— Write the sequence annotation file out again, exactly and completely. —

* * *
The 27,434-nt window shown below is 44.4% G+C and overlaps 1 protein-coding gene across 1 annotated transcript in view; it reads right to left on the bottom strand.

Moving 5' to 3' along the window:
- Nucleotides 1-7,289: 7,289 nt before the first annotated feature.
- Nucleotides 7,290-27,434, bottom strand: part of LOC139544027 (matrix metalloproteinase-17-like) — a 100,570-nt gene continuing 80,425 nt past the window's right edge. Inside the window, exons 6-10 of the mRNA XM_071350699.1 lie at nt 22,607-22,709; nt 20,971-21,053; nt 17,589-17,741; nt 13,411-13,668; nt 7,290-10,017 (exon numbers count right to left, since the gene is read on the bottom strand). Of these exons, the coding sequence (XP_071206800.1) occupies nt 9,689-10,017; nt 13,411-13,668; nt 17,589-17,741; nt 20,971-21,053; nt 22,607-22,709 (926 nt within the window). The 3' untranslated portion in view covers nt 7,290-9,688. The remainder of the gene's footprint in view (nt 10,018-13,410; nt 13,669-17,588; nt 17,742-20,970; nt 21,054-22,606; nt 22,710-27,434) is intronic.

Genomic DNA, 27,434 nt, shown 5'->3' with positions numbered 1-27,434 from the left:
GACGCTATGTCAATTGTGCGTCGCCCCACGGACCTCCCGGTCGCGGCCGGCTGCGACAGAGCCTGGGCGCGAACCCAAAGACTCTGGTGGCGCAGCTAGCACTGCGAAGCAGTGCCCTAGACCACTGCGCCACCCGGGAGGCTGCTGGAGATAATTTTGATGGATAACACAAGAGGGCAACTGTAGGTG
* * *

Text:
The 27,434-nt window shown below is 44.4% G+C and overlaps 1 protein-coding gene across 1 annotated transcript in view; it reads right to left on the bottom strand.

Moving 5' to 3' along the window:
- Nucleotides 1-7,289: 7,289 nt before the first annotated feature.
- Nucleotides 7,290-27,434, bottom strand: part of LOC139544027 (matrix metalloproteinase-17-like) — a 100,570-nt gene continuing 80,425 nt past the window's right edge. Inside the window, exons 6-10 of the mRNA XM_071350699.1 lie at nt 22,607-22,709; nt 20,971-21,053; nt 17,589-17,741; nt 13,411-13,668; nt 7,290-10,017 (exon numbers count right to left, since the gene is read on the bottom strand). Of these exons, the coding sequence (XP_071206800.1) occupies nt 9,689-10,017; nt 13,411-13,668; nt 17,589-17,741; nt 20,971-21,053; nt 22,607-22,709 (926 nt within the window). The 3' untranslated portion in view covers nt 7,290-9,688. The remainder of the gene's footprint in view (nt 10,018-13,410; nt 13,669-17,588; nt 17,742-20,970; nt 21,054-22,606; nt 22,710-27,434) is intronic.

Genomic DNA, 27,434 nt, shown 5'->3' with positions numbered 1-27,434 from the left:
GACGCTATGTCAATTGTGCGTCGCCCCACGGACCTCCCGGTCGCGGCCGGCTGCGACAGAGCCTGGGCGCGAACCCAAAGACTCTGGTGGCGCAGCTAGCACTGCGAAGCAGTGCCCTAGACCACTGCGCCACCCGGGAGGCTGCTGGAGATAATTTTGATGGATAACACAAGAGGGCAACTGTAGGTG